The Circle of Ancient Iranian Studies
(CAIS) -- A
joint team of Iranian and French experts have recently resumed
archaeogeophysical studies in the ancient city of Pasargadae in Iran’s
southern Fars Province.
The studies, which constitute a new
joint endeavour on the part of the Archaeological Research Centre of Iran, the
Parseh and Pasargadae Research Foundation and France’s Centre National de la
Recherche Scientifique (CNRS), aim to make new demarcations for the city of
Pasargadae and will also entail in-depth research on the first Achaemenid
“These studies are more significant
than previous projects,” Iranian team director Kurosh Mohammadkhani told the
Persian service of CHN on Saturday.
“In the past research has centred
on the constructions used for imperial activities, but this joint team plans to
survey the areas around the those structures by using archaeogeophysical
methods,” he added.
The team is also scheduled to
scrutinise the Achaemenid irrigation system located on the Morghab plain and, in
addition, to examine an ancient stone canal linked to a small dam near the
village of Shahidābād. The investigation will also verify the materials, which
include limestone, used in the main structure of the canal and the type of
braces used to hold the sections together, he explained.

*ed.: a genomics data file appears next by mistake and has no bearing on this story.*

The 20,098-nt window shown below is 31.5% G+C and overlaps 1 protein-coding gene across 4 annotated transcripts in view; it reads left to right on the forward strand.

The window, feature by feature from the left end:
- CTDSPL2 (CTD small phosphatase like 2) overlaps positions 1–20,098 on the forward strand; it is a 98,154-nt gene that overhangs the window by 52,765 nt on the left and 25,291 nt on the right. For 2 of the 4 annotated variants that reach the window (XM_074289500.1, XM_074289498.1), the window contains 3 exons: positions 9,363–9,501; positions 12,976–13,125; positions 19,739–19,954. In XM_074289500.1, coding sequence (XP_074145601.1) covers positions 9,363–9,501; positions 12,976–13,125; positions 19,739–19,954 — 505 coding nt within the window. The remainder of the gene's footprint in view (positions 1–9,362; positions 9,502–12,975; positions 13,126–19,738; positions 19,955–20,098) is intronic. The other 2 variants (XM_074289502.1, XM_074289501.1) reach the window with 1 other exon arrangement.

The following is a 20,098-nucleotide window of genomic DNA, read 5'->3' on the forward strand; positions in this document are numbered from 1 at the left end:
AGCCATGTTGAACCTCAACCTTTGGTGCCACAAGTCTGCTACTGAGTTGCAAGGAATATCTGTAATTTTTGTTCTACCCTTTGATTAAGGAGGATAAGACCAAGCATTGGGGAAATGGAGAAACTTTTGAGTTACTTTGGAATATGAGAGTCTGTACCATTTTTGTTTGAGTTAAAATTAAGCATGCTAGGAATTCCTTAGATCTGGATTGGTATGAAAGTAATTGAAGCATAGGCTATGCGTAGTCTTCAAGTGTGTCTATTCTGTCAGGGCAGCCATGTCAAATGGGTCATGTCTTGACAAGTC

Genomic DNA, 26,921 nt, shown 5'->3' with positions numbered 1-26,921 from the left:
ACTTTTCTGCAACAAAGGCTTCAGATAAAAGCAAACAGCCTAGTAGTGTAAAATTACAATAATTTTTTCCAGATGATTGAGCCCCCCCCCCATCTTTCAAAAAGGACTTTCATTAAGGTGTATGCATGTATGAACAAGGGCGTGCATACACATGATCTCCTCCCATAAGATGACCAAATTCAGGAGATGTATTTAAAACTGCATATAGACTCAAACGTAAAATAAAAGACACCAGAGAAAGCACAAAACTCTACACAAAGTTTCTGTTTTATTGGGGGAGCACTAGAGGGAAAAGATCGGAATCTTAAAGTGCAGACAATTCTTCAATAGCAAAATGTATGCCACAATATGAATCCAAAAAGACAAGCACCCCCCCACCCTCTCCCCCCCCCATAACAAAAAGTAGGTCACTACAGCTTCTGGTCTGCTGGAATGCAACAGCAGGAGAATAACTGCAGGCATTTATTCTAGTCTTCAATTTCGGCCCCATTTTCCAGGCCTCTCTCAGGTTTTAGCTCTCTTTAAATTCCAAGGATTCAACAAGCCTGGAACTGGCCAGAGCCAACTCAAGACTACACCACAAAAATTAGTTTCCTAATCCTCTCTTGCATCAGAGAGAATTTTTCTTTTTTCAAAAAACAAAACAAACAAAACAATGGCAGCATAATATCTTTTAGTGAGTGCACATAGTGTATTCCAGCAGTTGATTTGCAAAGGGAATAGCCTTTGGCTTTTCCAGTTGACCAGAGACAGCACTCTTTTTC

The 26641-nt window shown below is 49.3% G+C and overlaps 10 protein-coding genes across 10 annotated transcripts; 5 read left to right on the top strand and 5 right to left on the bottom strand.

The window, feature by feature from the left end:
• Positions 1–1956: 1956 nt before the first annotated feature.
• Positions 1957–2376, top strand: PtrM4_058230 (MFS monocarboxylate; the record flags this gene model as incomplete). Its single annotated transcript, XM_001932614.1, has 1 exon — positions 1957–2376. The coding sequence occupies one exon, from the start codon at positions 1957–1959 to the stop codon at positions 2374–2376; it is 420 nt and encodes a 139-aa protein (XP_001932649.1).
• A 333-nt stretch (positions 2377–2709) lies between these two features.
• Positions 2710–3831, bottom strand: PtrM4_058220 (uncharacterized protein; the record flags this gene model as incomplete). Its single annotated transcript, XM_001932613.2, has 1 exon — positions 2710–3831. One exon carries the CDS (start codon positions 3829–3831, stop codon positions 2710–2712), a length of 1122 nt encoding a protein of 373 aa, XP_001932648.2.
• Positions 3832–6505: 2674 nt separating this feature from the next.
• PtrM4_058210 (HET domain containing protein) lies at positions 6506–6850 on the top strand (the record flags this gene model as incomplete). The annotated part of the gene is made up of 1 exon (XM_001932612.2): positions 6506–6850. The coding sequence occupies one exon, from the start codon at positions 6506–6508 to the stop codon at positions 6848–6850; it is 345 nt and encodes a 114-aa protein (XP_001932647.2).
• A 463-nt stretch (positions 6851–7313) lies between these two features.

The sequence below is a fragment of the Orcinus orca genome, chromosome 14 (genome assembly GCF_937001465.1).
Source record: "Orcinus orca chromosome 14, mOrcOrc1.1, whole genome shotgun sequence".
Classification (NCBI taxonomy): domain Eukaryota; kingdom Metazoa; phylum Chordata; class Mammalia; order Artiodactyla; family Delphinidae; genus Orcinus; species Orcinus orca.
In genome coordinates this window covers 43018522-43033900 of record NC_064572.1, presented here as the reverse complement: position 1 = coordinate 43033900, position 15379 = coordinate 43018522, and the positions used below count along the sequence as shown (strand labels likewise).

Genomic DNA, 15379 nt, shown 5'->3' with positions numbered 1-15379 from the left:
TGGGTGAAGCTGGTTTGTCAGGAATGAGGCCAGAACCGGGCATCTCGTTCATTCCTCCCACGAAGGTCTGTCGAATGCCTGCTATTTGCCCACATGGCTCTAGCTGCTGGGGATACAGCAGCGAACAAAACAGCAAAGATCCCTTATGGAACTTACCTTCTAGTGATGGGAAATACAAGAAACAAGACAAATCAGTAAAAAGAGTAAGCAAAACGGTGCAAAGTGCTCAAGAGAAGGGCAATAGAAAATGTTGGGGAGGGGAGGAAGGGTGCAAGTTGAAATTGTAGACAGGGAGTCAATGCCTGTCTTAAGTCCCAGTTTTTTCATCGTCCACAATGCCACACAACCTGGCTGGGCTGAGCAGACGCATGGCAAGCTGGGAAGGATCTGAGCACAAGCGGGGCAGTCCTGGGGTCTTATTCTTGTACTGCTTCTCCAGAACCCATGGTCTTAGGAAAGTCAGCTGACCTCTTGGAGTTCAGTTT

hoped that the fieldwork will shed light on whether the water barrier is an
Achaemenid structure or a relic of subsequent eras. The team also plans to
determine precisely how the canal functioned and its original purpose,
In this collaborative
project, which is considered as the sixth season of archaeogeophysical studies,
the CNRS team led by Rémy Boucharlat comprises a number of experts from the Université
Lumière Lyon 2.
first season of research was undertaken
Pasargadae, located in the mountain-ringed Morghab Plain of southwestern Iran at an elevation of 1,900m above sea level. Pasargadae was founded by Cyrus the Great soon after his conquest of Lydia (c. 547 BCE).
Early Achaemenid dynastic art and architecture took shape at Pasargadae and Cyrus the Great, founder of the first Persian Empire and the second Iranian dynasty, the Achaemenids (550-330 BCE), was buried there.
the name of the site is rendered as Batrakataš in the Elamite cuneiform of the Persepolis fortification
tablets, the name in current usage derives from a Greek transliteration of an
Old-Persian toponym of still-uncertain meaning.
The United Nations Educational,
Scientific, and Cultural Organization (UNESCO) registered Pasargadae on the
World Heritage List in 2004.
Copyright © 1998-2015 The Circle of Ancient Iranian Studies (CAIS)